succession to the dead man's estate, he intimated that the city
desired a public funeral. For a moment I was averse to this, but as I
could advance no argument against it I concurred in the proposal.
There was a lying-in-state of the body at the cathedral, and the whole
city seemed to go in mourning. On the second day a priest called at
the house on the Quai des Augustins, and said that he had been sent by
the Bishop to ask if I cared to witness the lying-in-state from some
private vantage-ground. I went to the cathedral, and the Bishop
himself escorted me to the organ-loft, whence I could see the silent
crowds move slowly in pairs past Alresca's bier, which lay in the
chancel. It was an impressive sight, and one which I shall not forget.
On the afternoon of the day preceding the funeral the same priest came
to me again, and I received him in the drawing-room, where I was
writing a letter to Totnes. He was an old man, a very old man, with a
quavering voice, but he would not sit down.
"It has occurred to the Lord Bishop," he piped, "that monsieur has not
been offered the privilege of watching by the bier."
The idea startled me, and I was at a loss what to say.
"The Lord Bishop presents his profound regrets, and will monsieur care
I saw at once that a refusal would have horrified the ecclesiastic.
"I shall regard it as an honor," I said. "When?"
"From midnight to two o'clock," answered the priest. "The later
watches are arranged."
"It is understood," I said, after a pause.
And the priest departed, charged with my compliments to the Lord
I had a horror of the duty which had been thrust upon me. It went
against not merely my inclinations but my instincts. However, there
was only one thing to do, and of course I did it.
At five minutes to twelve I was knocking at the north door of the
cathedral. A sacristan, who carried in his hand a long lighted taper,
admitted me at once. Save for this taper and four candles which stood
at the four corners of the bier, the vast interior was in darkness.
The sacristan silently pointed to the chancel, and I walked
hesitatingly across the gloomy intervening space, my footsteps echoing
formidably in the silence. Two young priests stood, one at either side
of the lofty bier. One of them bowed to me, and I took his place. He
disappeared into the ambulatory. The other priest was praying for the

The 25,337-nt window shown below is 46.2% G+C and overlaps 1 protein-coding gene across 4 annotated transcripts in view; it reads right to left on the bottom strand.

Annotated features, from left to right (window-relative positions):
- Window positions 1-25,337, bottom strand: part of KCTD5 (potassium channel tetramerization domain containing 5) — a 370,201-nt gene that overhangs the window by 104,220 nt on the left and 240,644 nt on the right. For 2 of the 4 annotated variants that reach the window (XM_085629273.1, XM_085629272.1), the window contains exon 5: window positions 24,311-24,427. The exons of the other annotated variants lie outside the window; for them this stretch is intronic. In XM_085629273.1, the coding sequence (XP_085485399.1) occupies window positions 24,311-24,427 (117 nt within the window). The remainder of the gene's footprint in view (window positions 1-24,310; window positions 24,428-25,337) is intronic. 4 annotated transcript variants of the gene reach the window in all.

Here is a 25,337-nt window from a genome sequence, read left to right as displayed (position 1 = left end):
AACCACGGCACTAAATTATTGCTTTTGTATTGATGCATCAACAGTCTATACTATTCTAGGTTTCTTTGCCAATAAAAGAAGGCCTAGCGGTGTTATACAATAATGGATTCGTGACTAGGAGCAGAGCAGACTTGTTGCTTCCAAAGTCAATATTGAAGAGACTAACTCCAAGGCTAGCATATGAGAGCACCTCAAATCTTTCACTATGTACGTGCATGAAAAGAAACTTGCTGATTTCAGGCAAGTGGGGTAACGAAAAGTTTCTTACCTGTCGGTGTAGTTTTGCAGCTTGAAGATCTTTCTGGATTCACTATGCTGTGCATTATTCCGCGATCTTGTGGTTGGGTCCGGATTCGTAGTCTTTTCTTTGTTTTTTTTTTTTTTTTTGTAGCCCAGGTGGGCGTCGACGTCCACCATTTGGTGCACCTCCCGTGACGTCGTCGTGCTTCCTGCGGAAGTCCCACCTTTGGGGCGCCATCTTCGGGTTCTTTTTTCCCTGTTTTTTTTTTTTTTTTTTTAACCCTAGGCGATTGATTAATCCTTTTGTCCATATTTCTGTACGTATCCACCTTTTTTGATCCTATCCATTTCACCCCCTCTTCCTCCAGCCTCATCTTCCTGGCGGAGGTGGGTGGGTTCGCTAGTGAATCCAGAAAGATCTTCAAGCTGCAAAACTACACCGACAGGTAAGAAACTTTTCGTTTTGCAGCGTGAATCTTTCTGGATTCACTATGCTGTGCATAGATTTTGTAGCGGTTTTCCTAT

dead, a slight frown on his narrow white brow. His back was
half-turned towards the corpse, and he did not seem to notice me in
I folded my arms, and as some relief from the uncanny and troublous
thoughts which ran in my head I looked about me. I could not bring
myself to gaze on the purple cloth which covered the remains of
Alresca. We were alone--the priest, Alresca, and I--and I felt afraid.
In vain I glanced round, in order to reassure myself, at the
stained-glass windows, now illumined by September starlight, at the
beautiful carving of the choir-stalls, at the ugly rococo screen. I
was afraid, and there was no disguising my fear.
Suddenly the clock chimes of the belfry rang forth with startling
resonance, and twelve o'clock struck upon the stillness. Then followed
upon the bells a solemn and funereal melody.
"How comes that?" I asked the priest, without stopping to consider
whether I had the right to speak during my vigil.
"It is the carilloneur," my fellow watcher said, interrupting his
whispered and sibilant devotions, and turning to me, as it seemed,
unwillingly. "Have you not heard it before? Every evening since the
death he has played it at midnight in memory of Alresca." Then he
resumed his office.
The minutes passed, or rather crawled by, and, if anything, my
uneasiness increased. I suffered all the anxieties and tremors which
those suffer who pass wakeful nights, imagining every conceivable ill,
and victimized by the most dreadful forebodings. Through it all I was
conscious of the cold of the stone floor penetrating my boots and
chilling my feet....
The third quarter after one struck, and I began to congratulate myself
that the ordeal by the bier was coming to an end. I looked with a sort
of bravado into the dark, shadowed distances of the fane, and smiled
at my nameless trepidations. And then, as my glance sought to
penetrate the gloom of the great western porch, I grew aware that a
man stood there. I wished to call the attention of the priest to this
man, but I could not--I could not.
He came very quietly out of the porch, and walked with hushed
footfall up the nave; he mounted the five steps to the chancel; he
approached us; he stood at the foot of the bier; he was within a yard
of me. The priest had his back to him. The man seemed to ignore me; he
looked fixedly at the bier. But I knew him. I knew that fine, hard,
haughty face, that stiff bearing, that implacable eye. It was the man
whom I had seen standing under the trees opposite the Devonshire
Mansion in London.
For a few moments his countenance showed no emotion. Then the features
broke into an expression of indescribable malice. With gestures of
demoniac triumph he mocked the solemnity of the bier, and showered
upon it every scornful indignity that the human face can convey.
I admit that I was spellbound with astonishment and horror. I ought to
have seized the author of the infamous sacrilege--I ought, at any
rate, to have called to the priest--but I could do neither. I trembled
before this mysterious man. My frame literally shook. I knew what fear
was. I was a coward.
At length he turned away, casting at me as he did so one indefinable
look, and with slow dignity passed again down the length of the nave
and disappeared. Then, and not till then, I found my voice and my
courage. I pulled the priest by the sleeve of his cassock.
"Some one has just been in the cathedral," I said huskily. And I told
him what I had seen.
"Impossible! Retro me, Sathanas! It was imagination."
His tone was dry, harsh.
"No, no," I said eagerly. "I assure you...."
He smiled incredulously, and repeated the word "Imagination!"
But I well knew that it was not imagination, that I had actually seen
this man enter and go forth.